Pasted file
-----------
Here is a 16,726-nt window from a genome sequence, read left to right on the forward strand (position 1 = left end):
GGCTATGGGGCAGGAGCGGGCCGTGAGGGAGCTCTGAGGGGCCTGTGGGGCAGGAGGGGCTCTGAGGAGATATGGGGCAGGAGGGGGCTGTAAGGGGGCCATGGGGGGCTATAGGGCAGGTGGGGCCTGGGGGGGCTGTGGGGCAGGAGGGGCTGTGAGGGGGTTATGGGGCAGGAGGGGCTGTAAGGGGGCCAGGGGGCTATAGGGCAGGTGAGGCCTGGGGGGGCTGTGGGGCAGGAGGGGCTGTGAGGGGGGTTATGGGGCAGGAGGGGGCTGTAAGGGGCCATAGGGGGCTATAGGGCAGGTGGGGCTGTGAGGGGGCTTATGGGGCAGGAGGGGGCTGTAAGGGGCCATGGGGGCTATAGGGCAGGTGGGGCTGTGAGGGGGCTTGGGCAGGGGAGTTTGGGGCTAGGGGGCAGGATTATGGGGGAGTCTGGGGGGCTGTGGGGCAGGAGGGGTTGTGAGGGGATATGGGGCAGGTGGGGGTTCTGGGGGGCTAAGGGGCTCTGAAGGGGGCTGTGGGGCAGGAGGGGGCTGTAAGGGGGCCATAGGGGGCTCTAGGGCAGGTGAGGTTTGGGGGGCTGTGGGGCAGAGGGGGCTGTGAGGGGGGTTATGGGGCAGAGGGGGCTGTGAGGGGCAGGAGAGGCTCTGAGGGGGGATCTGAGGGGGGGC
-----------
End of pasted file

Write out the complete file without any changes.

Here is a 16,726-nt window from a genome sequence, read left to right on the forward strand (position 1 = left end):
GGCTATGGGGCAGGAGCGGGCCGTGAGGGAGCTCTGAGGGGCCTGTGGGGCAGGAGGGGCTCTGAGGAGATATGGGGCAGGAGGGGGCTGTAAGGGGGCCATGGGGGGCTATAGGGCAGGTGGGGCCTGGGGGGGCTGTGGGGCAGGAGGGGCTGTGAGGGGGTTATGGGGCAGGAGGGGCTGTAAGGGGGCCAGGGGGCTATAGGGCAGGTGAGGCCTGGGGGGGCTGTGGGGCAGGAGGGGCTGTGAGGGGGGTTATGGGGCAGGAGGGGGCTGTAAGGGGCCATAGGGGGCTATAGGGCAGGTGGGGCTGTGAGGGGGCTTATGGGGCAGGAGGGGGCTGTAAGGGGCCATGGGGGCTATAGGGCAGGTGGGGCTGTGAGGGGGCTTGGGCAGGGGAGTTTGGGGCTAGGGGGCAGGATTATGGGGGAGTCTGGGGGGCTGTGGGGCAGGAGGGGTTGTGAGGGGATATGGGGCAGGTGGGGGTTCTGGGGGGCTAAGGGGCTCTGAAGGGGGCTGTGGGGCAGGAGGGGGCTGTAAGGGGGCCATAGGGGGCTCTAGGGCAGGTGAGGTTTGGGGGGCTGTGGGGCAGAGGGGGCTGTGAGGGGGGTTATGGGGCAGAGGGGGCTGTGAGGGGCAGGAGAGGCTCTGAGGGGGGATCTGAGGGGGGGC